Throughout his career in comics Scottish writer Grant Morrison has interrogated concepts of liberty and power and their relationship to revolutionary action, often using the superhero as a metaphor. This paper examines liberalism in his work with reference to the ideas of political philosopher Isaiah Berlin (1909 - 1997), whose influential lecture “Two Concepts of Liberty” (1958), described the dangers of “positive liberty”, and set out the case for the virtues of “negative liberty”. Both Berlin and Morrison were profoundly influenced by the Cold War, and the philosophical and ideological arguments about the definition of freedom which arose from it. The superhero was also shaped by these debates, and Morrison’s liberalism, as expressed through his writing in this genre, owes much to the distinctions Berlin put in place. This paper argues that a greater understanding of the politics of the superhero, and Morrison’s changing attitude towards the genre and its underlying themes of identity and freedom, can be gained by applying Berlin’s schema. Indeed, several of Morrison’s key works, such as Zenith (1987 - 1993), The Invisibles (1994 - 2000), Flex Mentallo (1996), and All Star Superman (2005 - 2008), dramatise the struggle between positive and negative concepts of liberty, but his views have undergone shifts, from a rather sceptical conception of the superhero in his early work to the point where he now enshrines the superhero as the best example of liberty and aspiration.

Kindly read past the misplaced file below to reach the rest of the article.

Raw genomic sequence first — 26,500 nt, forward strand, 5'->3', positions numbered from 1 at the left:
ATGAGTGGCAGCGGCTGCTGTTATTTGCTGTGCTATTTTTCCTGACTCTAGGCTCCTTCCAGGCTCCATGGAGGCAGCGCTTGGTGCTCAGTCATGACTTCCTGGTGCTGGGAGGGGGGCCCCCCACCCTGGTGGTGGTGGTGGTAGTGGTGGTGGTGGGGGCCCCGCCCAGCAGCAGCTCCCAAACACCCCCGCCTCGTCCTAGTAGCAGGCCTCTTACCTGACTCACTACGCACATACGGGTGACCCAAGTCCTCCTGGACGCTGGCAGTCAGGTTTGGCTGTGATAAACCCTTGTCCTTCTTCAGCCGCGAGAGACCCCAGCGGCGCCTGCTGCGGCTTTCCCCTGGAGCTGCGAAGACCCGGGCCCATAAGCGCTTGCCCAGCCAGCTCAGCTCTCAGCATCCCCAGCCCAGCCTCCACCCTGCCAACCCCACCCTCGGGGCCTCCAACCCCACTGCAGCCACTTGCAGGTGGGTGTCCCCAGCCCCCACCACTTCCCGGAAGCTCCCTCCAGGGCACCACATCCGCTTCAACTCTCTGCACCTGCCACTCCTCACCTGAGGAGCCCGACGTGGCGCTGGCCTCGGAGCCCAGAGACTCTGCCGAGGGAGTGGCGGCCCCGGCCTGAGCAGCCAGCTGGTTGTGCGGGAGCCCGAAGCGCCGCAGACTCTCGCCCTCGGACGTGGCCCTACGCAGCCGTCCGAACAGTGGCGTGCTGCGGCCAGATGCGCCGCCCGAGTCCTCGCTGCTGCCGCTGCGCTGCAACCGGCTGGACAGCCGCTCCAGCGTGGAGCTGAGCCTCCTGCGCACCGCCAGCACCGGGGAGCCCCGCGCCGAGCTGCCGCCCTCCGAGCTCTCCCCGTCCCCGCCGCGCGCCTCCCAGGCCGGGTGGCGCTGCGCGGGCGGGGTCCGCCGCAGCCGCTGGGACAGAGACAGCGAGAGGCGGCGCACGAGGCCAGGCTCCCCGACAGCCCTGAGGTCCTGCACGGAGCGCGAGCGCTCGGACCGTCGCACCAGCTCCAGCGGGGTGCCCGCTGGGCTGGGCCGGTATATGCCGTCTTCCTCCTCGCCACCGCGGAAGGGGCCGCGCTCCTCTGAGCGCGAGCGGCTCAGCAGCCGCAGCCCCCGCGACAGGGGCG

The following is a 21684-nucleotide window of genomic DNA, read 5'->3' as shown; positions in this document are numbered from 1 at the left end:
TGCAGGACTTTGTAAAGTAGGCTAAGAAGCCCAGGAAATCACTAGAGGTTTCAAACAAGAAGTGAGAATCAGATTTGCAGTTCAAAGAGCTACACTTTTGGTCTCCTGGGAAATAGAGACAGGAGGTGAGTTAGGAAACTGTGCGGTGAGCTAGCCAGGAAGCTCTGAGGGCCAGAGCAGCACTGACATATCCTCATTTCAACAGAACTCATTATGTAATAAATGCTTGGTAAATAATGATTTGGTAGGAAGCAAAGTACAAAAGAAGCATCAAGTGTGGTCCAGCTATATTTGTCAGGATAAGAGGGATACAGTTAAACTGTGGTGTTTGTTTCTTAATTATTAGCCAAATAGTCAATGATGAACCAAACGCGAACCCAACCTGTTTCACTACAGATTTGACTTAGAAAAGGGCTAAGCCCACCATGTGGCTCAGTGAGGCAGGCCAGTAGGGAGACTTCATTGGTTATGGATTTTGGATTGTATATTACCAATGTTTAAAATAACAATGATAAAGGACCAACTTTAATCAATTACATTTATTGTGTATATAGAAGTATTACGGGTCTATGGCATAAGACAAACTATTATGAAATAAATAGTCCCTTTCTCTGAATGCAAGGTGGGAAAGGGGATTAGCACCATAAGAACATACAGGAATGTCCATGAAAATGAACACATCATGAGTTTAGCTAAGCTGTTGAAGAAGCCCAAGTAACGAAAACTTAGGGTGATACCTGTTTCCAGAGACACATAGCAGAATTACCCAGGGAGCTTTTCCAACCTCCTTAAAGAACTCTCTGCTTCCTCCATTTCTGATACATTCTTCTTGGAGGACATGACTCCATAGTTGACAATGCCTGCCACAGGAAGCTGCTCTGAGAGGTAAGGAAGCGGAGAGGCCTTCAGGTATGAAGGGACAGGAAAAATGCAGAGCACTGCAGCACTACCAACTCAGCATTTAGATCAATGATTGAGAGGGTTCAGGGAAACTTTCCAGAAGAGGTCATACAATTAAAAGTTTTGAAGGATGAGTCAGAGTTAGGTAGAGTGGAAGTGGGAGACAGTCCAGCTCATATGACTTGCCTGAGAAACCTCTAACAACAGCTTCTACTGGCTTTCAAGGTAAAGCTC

- Grant Morrison
- Cold War